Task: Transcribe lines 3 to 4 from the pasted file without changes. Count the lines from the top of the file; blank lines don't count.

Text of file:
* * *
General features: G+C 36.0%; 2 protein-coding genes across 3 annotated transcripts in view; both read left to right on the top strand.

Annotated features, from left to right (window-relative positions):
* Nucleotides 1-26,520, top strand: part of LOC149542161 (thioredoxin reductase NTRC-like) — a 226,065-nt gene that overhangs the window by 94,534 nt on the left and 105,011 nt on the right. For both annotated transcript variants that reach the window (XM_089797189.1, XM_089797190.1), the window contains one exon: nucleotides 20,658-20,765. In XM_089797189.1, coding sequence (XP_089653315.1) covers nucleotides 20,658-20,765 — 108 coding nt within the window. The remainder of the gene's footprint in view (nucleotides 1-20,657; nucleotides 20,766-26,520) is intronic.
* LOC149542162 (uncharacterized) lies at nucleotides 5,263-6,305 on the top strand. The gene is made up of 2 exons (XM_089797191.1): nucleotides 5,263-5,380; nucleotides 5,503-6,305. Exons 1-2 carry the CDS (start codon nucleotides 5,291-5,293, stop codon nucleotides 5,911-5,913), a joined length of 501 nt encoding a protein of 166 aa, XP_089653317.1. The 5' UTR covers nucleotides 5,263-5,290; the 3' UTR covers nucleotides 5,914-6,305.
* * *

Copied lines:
* Nucleotides 1-26,520, top strand: part of LOC149542161 (thioredoxin reductase NTRC-like) — a 226,065-nt gene that overhangs the window by 94,534 nt on the left and 105,011 nt on the right. For both annotated transcript variants that reach the window (XM_089797189.1, XM_089797190.1), the window contains one exon: nucleotides 20,658-20,765. In XM_089797189.1, coding sequence (XP_089653315.1) covers nucleotides 20,658-20,765 — 108 coding nt within the window. The remainder of the gene's footprint in view (nucleotides 1-20,657; nucleotides 20,766-26,520) is intronic.
* LOC149542162 (uncharacterized) lies at nucleotides 5,263-6,305 on the top strand. The gene is made up of 2 exons (XM_089797191.1): nucleotides 5,263-5,380; nucleotides 5,503-6,305. Exons 1-2 carry the CDS (start codon nucleotides 5,291-5,293, stop codon nucleotides 5,911-5,913), a joined length of 501 nt encoding a protein of 166 aa, XP_089653317.1. The 5' UTR covers nucleotides 5,263-5,290; the 3' UTR covers nucleotides 5,914-6,305.